Keynote Speakers

Justin T. Baker, MD, PhD

McLean Hospital, Harvard Medical School

Sensing Psychosis: Deep Phenotyping of Neuropsychiatric Disorders

Traditional psychiatric care relies on subjective assessments, hindering progress in personalized treatments. However, pervasive computing offers unprecedented opportunities to develop dynamic models of mental illness by quantifying individual behavior over time and applying latent construct models. By transcending the precision-personalization dichotomy, we can revolutionize therapeutic discovery through unobtrusive, quantitative behavioral phenotyping. This presentation explores the integration of affective computing in severe mental illnesses such as depression, bipolar disorder, and schizophrenia. Affective computing enhances our understanding of illness fluctuations, contextual factors, and treatment interventions, enabling the identification of causal relationships and targeted interventions for specific neural circuits. By employing single-case experimental designs, we demonstrate the potential of affective computing to reshape psychiatric research and clinical practice. This technological integration paves the way for a closed-loop, personalized approach that optimizes care for individuals seeking treatment.


Justin T. Baker, MD, PhD, is the scientific director of the McLean Institute for Technology in Psychiatry (ITP) and director of the Laboratory for Functional Neuroimaging and Bioinformatics at McLean Hospital. He is also an assistant professor of psychiatry at Harvard Medical School.

Dr. Baker’s research uses both large-scale studies and deep, multilevel phenotyping approaches to understand the nature and underlying biology of mental illnesses. He is a clinical psychiatrist with expertise in schizophrenia and bipolar spectrum disorders and other disorders of emerging adulthood. In 2016, Dr. Baker co-founded the ITP, a first-of-its-kind research and development center to foster tool development and novel applications of consumer technology in psychiatric research and care delivery.

Sun Joo (Grace) Ahn, PhD

University of Georgia

Multimodal Extensions of Realities

With the rapid rise of multimodal platforms, such as virtual reality (VR), augmented reality (AR), and mixed reality (MR), emerging science indicates that human experiences in immersive virtual environments are shaped by the dynamic interactions between user characteristics, media features, and situational contexts. How do virtual experiences influence human minds and how do they transfer into the physical world to continue impacting thoughts, feelings, and behaviors?  This talk will cover findings from nearly two decades of lab and field research on multimodal extensions of our realities, with an emphasis on the media psychological mechanisms and outcomes of user experiences.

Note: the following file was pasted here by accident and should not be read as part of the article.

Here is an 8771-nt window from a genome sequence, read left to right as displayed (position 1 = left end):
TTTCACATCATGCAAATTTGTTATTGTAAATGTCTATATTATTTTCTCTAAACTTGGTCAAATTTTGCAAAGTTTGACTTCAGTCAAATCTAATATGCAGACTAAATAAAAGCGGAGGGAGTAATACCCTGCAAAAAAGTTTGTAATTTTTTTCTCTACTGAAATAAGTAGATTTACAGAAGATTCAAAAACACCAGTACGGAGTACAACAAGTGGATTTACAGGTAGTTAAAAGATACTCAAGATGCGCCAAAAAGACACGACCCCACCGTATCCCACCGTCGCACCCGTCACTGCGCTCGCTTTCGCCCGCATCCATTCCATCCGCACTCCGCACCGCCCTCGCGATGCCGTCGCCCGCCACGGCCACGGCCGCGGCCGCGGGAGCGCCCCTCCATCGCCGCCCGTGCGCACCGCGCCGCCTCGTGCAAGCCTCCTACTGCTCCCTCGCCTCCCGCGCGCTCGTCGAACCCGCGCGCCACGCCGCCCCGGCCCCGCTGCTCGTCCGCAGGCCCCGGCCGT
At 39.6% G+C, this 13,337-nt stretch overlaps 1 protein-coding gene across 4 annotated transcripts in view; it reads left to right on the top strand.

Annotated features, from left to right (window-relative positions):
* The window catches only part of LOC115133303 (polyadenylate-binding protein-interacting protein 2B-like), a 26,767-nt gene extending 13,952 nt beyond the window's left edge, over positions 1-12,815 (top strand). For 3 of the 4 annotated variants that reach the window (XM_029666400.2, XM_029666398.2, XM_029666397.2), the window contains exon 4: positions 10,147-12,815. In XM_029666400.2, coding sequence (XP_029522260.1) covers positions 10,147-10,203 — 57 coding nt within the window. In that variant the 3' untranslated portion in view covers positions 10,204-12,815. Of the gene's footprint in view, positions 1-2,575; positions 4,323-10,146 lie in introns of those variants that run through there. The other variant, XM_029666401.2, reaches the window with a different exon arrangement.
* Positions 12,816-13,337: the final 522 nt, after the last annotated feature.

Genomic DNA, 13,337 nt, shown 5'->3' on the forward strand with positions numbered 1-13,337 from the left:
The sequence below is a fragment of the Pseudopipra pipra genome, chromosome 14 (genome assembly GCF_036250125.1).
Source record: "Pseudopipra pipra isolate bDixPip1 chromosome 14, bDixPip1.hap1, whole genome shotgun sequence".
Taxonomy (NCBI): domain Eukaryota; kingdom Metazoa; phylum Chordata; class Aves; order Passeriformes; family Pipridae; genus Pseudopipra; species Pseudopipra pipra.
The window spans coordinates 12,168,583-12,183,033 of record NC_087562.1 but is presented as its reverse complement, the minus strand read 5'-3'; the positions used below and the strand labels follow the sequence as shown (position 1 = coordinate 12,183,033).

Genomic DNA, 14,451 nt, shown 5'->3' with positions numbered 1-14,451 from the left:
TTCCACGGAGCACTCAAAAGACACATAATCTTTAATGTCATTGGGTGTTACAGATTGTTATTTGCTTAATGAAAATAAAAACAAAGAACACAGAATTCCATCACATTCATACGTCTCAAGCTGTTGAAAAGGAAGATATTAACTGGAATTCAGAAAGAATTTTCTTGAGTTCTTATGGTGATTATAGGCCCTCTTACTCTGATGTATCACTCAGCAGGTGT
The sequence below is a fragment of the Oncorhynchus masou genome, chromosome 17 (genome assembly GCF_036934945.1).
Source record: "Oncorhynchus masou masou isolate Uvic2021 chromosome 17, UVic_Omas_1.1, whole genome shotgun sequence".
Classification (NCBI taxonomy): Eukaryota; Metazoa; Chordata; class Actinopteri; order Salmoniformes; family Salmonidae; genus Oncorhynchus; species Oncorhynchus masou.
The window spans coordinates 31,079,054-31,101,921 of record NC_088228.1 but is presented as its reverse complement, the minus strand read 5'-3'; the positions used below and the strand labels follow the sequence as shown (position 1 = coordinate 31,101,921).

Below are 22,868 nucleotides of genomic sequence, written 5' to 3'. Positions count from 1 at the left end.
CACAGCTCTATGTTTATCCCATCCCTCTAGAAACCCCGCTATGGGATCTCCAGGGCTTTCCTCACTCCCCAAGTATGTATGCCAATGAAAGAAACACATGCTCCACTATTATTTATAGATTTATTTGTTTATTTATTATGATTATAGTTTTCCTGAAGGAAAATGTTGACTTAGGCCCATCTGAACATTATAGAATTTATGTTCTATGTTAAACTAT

Sun Joo (Grace) Ahn (Ph.D., Stanford University) is a Professor of Advertising at the Grady College of Journalism and Mass Communication, University of Georgia. She is the founding director of the Center for Advanced Computer-Human Ecosystems (CACHE; and the co-editor-in-chief of Media Psychology. Her main program of research investigates how immersive technologies such as virtual and augmented reality transform traditional rules of communication and social interactions, looking at how virtual experiences shape the way that people think, feel, and behave in the physical world. Her work is funded by the National Science Foundation, National Institutes of Health, National Oceanic and Atmospheric Administration, and the Environmental Protection Agency, and published in numerous top-tier outlets in the fields of communication, health, and engineering. 

Louis-Philippe Morency, PhD

Carnegie Mellon University

What is Multimodal?

Our experience of the world is multimodal – we see objects, hear sounds, feel texture, smell odors, and taste flavors. In recent years, a broad and impactful body of research emerged in artificial intelligence under the umbrella of multimodal, characterized by multiple modalities. As we formalize a long-term research vision for multimodal research, it is important to reflect on its foundational principles and core technical challenges. What is multimodal? Answering this question is complicated by the multi-disciplinary nature of the problem, spread across many domains and research fields. Two key principles have driven many multimodal innovations: heterogeneity and interconnections from multiple modalities. Historical and recent progress will be synthesized in a research-oriented taxonomy, centered around 6 core technical challenges: representation, alignment, reasoning, generation, transference, and quantification. The talk will conclude with open questions and unsolved challenges essential for a long-term research vision in multimodal research.


Louis-Philippe Morency is Associate Professor in the Language Technology Institute at Carnegie Mellon University where he leads the Multimodal Communication and Machine Learning Laboratory (MultiComp Lab). He was formerly research faculty in the Computer Sciences Department at University of Southern California and received his Ph.D. degree from MIT Computer Science and Artificial Intelligence Laboratory. His research focuses on building the computational foundations to enable computers with the abilities to analyze, recognize and predict subtle human communicative behaviors during social interactions. He received diverse awards including AI’s 10 to Watch by IEEE Intelligent Systems, NetExplo Award in partnership with UNESCO and 10 best paper awards at IEEE and ACM conferences. His research was covered by media outlets such as Wall Street Journal, The Economist and NPR.